Impersonal Verbs

Impersonal verb

In linguistics, an impersonal verb is a verb that cannot take a true subject, because it does not represent an action, occurrence, or state-of-being of any specific person, place, or thing. The term weather verb is also sometimes used, since such weather-indicating verbs as to rain are usually impersonal.

In some languages, such as English, French, German and Dutch, an impersonal verb always takes an impersonal pronoun (it in English, il in French, es in German, het in Dutch) as its syntactical subject:

It snowed yesterday. (English)
Il a neigé hier. (French)
Es schneite gestern. (German)
Het sneeuwde gisteren. (Dutch)

In some other languages (necessarily null subject languages and typically pro-drop languages), such as Portuguese, Spanish, Occitan, Catalan, Italian, Romanian, and all the Slavic languages, an impersonal verb takes no subject at all, but it is conjugated in the third-person singular, which is much as though it had a third-person, singular subject:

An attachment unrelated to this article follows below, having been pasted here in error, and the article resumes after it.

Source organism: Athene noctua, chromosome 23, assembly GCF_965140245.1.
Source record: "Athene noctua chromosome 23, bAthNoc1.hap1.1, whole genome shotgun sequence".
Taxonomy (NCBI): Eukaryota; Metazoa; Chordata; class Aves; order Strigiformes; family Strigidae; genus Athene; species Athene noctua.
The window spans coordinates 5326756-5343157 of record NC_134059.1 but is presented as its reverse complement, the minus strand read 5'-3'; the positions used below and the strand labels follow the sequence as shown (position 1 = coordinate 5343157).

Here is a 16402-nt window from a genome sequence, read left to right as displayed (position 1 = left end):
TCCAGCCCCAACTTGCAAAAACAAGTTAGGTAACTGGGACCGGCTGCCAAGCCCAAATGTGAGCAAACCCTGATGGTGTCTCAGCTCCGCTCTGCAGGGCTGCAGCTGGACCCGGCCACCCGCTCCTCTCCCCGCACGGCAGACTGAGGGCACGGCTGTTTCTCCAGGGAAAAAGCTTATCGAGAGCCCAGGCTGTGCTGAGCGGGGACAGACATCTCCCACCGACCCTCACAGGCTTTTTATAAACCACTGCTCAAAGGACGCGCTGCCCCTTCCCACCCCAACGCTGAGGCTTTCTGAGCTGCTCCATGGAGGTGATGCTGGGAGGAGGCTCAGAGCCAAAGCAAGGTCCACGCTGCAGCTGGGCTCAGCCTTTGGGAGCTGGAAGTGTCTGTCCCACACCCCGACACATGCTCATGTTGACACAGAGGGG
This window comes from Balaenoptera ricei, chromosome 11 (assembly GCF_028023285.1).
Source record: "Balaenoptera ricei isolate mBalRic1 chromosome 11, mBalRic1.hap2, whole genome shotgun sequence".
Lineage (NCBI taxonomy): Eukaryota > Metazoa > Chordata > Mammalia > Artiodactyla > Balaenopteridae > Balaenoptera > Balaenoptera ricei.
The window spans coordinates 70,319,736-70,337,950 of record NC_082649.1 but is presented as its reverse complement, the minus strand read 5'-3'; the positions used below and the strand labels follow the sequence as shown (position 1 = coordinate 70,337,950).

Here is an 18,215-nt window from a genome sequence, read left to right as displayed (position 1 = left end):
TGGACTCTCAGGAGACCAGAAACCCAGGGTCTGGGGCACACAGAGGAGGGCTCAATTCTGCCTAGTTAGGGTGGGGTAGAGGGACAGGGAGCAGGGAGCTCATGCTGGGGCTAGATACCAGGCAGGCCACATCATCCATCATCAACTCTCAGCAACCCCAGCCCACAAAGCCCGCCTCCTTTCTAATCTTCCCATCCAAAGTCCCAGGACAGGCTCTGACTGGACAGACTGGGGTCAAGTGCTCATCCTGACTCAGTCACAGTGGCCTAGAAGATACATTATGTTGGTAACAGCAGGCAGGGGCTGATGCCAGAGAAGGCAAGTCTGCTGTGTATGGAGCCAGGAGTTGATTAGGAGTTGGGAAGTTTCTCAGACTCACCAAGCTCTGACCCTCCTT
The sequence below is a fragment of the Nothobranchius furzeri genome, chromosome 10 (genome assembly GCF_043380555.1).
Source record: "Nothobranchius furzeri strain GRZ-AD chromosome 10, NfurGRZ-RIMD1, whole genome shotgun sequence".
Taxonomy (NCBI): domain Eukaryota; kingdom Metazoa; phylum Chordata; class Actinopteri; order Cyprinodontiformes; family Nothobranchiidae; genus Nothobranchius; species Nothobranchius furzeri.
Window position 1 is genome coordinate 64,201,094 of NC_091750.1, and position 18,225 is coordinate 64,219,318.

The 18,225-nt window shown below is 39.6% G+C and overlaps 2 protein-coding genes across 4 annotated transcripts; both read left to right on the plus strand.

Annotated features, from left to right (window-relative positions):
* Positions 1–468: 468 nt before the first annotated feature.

Nevó ayer. (Spanish)
Nevou ontem. (Portuguese)
Sniježilo je jučer. (Croatian)

In the auxiliary language Interlingua, verbs are not conjugated by person. Impersonal verbs take the pronoun il:

Il ha nivate heri. (Interlingua)

In the planned auxiliary language Esperanto, where verbs also are not conjugated for person, impersonal verbs are simply stated with no subject given or implied:

Neĝis hieraŭ. (Esperanto)

Verbs meaning existence may also be impersonal.

"There are (some) books." / "There is a book."
Há livros. / Há um livro. (Portuguese)
Hay libros. / Hay un libro. (Spanish)

However, sometimes there are intransitive verbs with more or less the same meaning:

"(Some) books exist." / "A book exists."
Existem livros. / Existe um livro. (Portuguese)
Existen libros. / Existe un libro. (Spanish)

An impersonal verb is different from a defective verb in that with an impersonal verb, only one possible syntactical subject is meaningful (either expressed or not), whereas with a defective verb, certain choices of subject might not grammatically possible, because the verb does not have a complete conjugation.

Some linguists consider the impersonal subject of weather verbs to be "dummy pronouns", while others interpret them differently.

See also


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